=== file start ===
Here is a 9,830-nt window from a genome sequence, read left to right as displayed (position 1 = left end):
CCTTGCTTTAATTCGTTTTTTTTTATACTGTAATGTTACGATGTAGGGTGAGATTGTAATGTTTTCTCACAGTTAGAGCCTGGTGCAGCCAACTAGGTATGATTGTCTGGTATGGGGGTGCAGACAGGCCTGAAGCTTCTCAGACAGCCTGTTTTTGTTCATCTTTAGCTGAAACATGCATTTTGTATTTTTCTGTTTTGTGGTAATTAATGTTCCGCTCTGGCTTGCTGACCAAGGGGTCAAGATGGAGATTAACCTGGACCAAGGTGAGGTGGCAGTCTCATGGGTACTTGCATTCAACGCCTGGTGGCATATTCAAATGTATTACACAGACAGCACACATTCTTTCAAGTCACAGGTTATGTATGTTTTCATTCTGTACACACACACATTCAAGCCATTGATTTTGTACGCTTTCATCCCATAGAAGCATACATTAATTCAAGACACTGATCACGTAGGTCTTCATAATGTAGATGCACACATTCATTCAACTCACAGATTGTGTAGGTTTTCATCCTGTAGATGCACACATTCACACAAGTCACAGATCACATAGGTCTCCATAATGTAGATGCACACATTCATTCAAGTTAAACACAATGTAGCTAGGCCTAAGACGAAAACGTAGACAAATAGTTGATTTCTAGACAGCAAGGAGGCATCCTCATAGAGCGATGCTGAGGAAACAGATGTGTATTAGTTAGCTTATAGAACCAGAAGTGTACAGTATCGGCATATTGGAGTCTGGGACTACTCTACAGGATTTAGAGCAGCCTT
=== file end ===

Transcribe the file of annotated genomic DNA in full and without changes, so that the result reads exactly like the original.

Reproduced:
Here is a 9,830-nt window from a genome sequence, read left to right as displayed (position 1 = left end):
CCTTGCTTTAATTCGTTTTTTTTTATACTGTAATGTTACGATGTAGGGTGAGATTGTAATGTTTTCTCACAGTTAGAGCCTGGTGCAGCCAACTAGGTATGATTGTCTGGTATGGGGGTGCAGACAGGCCTGAAGCTTCTCAGACAGCCTGTTTTTGTTCATCTTTAGCTGAAACATGCATTTTGTATTTTTCTGTTTTGTGGTAATTAATGTTCCGCTCTGGCTTGCTGACCAAGGGGTCAAGATGGAGATTAACCTGGACCAAGGTGAGGTGGCAGTCTCATGGGTACTTGCATTCAACGCCTGGTGGCATATTCAAATGTATTACACAGACAGCACACATTCTTTCAAGTCACAGGTTATGTATGTTTTCATTCTGTACACACACACATTCAAGCCATTGATTTTGTACGCTTTCATCCCATAGAAGCATACATTAATTCAAGACACTGATCACGTAGGTCTTCATAATGTAGATGCACACATTCATTCAACTCACAGATTGTGTAGGTTTTCATCCTGTAGATGCACACATTCACACAAGTCACAGATCACATAGGTCTCCATAATGTAGATGCACACATTCATTCAAGTTAAACACAATGTAGCTAGGCCTAAGACGAAAACGTAGACAAATAGTTGATTTCTAGACAGCAAGGAGGCATCCTCATAGAGCGATGCTGAGGAAACAGATGTGTATTAGTTAGCTTATAGAACCAGAAGTGTACAGTATCGGCATATTGGAGTCTGGGACTACTCTACAGGATTTAGAGCAGCCTT